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What the Cluster Model Can Bring to Sierra Leone

The Freetown Cluster is going through an important stage in its development. Our co-leader TED LANKESTER went to see them not long ago, and here's some of what he learned.

What would you think of if I asked you to think about Sierra Leone? Ebola? A brutal 11 year civil war?

I have my own thoughts. Of kind, welcoming people. Of colourful stylish clothes. Of some of the most beautiful beaches in the world. And of a new generation of people, who want to put their past problems behind them in order to own their futures, with help and accompaniment.

The country has one of the lowest life expectancies in the world. Its people would be the first to admit that money is in short supply and often doesn’t reach the places it’s most needed. And yes, the country took a real hammering from Ebola, which has left a devastating effect on health systems, especially in the welfare of children and pregnant mothers.

How can a situation like this exist in spite of development efforts? If you're reading this, then you may well have read books, blogs or seen TED talks that try to answer just this question.

I’ve been involved in this field for years. With my ‘other hat on’ I am a doctor caring for the health and wellbeing of international humanitarians. And I hear and see a familiar story all the time…

A development agency goes into a ‘low-income’ country. They try and discover the problems. They write proposals. A group of them (some of whom have never travelled outside their own country before) come in for a few years to help put the situation right. Afterwards, they do an evaluation, and then they go home.

What happens to the community once they've gone? At best it will have made some helpful differences, leaving people better informed. But more often, it leaves a bewildered community asking itself what to do next. Possibly another group of people on the next plane, but coming in with a new programme?

Now, tell me, can you or one of your younger family members do a headstand? Give it a go! Why? Because we - and an increasing number of people like us - think we need to stand development on its head.

At CHGN, we don’t start with health problems. Instead, we start with strengths: health assets, gifts and abilities.

We don’t start with experts coming in to decide what problems the community faces. Instead, we start by making sure the community identifies their own challenges, and their barriers to health and wellbeing.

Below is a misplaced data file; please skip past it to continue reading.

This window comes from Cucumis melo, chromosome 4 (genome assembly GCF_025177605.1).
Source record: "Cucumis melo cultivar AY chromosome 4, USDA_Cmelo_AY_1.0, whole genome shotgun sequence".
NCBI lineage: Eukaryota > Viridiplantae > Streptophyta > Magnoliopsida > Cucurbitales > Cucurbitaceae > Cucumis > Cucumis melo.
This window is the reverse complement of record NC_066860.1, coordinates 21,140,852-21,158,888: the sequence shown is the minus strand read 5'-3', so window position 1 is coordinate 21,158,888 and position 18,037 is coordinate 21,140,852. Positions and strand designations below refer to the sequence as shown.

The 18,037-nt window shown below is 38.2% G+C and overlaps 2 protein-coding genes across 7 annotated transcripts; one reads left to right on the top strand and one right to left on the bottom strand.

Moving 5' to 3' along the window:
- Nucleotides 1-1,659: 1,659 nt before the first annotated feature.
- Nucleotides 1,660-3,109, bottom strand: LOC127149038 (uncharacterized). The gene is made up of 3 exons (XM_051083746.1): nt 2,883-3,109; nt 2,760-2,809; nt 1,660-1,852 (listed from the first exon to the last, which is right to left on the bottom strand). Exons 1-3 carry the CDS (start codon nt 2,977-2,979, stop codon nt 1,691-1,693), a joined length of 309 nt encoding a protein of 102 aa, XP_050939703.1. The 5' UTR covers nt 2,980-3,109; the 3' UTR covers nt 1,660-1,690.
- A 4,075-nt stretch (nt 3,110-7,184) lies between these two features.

We do this because in almost all circumstances, the community knows more about its challenges than anyone else. It already knows about its gifts and abilities.

And who knows best about finding solutions to these challenges? Experts 3,000 miles away will know some of the best evidence-based answers, but the people who really know the situation best are local change-makers, local champions, and that growing number of people who realise that social enterprise may have the best answers for their situation.

This doesn’t mean that health and development experts aren't needed. Rather, it means they need to have a newly defined role and approach. Well not really new, very old actually! An ancient Chinse proverb says: 'outsiders can help, but insiders must do the job'.

And so development workers and sensitive outsiders do have a valuable role. This role is firstly as learners, listeners and friends. Only then, they can become people who can help ‘fill the gaps' by providing training and making connections to those with skills which the community may not possess.

But the rights and the privileges for leading the future are reserved for communities, no matter how small, no matter how remote, no matter how ‘poor’.

So let’s think about Sierra Leone again, and our new Cluster that’s forming in Freetown.

Two weeks ago Elizabeth and I met with a number of community leaders there. Our meetings started with 35 people with their heads down, wanting to hear another talk, not expecting to be asked their ideas, some probably hoping for a per diem.

But gradually they came to see that they were being asked what they could do and how they could solve their challenges. The meeting erupted into one of excitement and passion. Groups moved to the four corners of the room, scribbled ideas on paper, and came to the front to explain their plans. In the end we had to prevent people from giving any more ideas as we were way over time.

But of course they also mentioned what they did not feel able to do, and what outside help they would like to have.

The big popular demand was for leadership training. So that’s what we're planning to set up over a 3 day specially designed programme in a few months time. We'll have more on this soon.

The people in this room represented just a few communities in one country. But thousands of people in a thousand different places doing a thousand little things can change the face of our world. And even more so if the love of God and the values of kindness and justice are woven into our ventures. In that meeting in Sierra Leone, I got a glimpse of just that.

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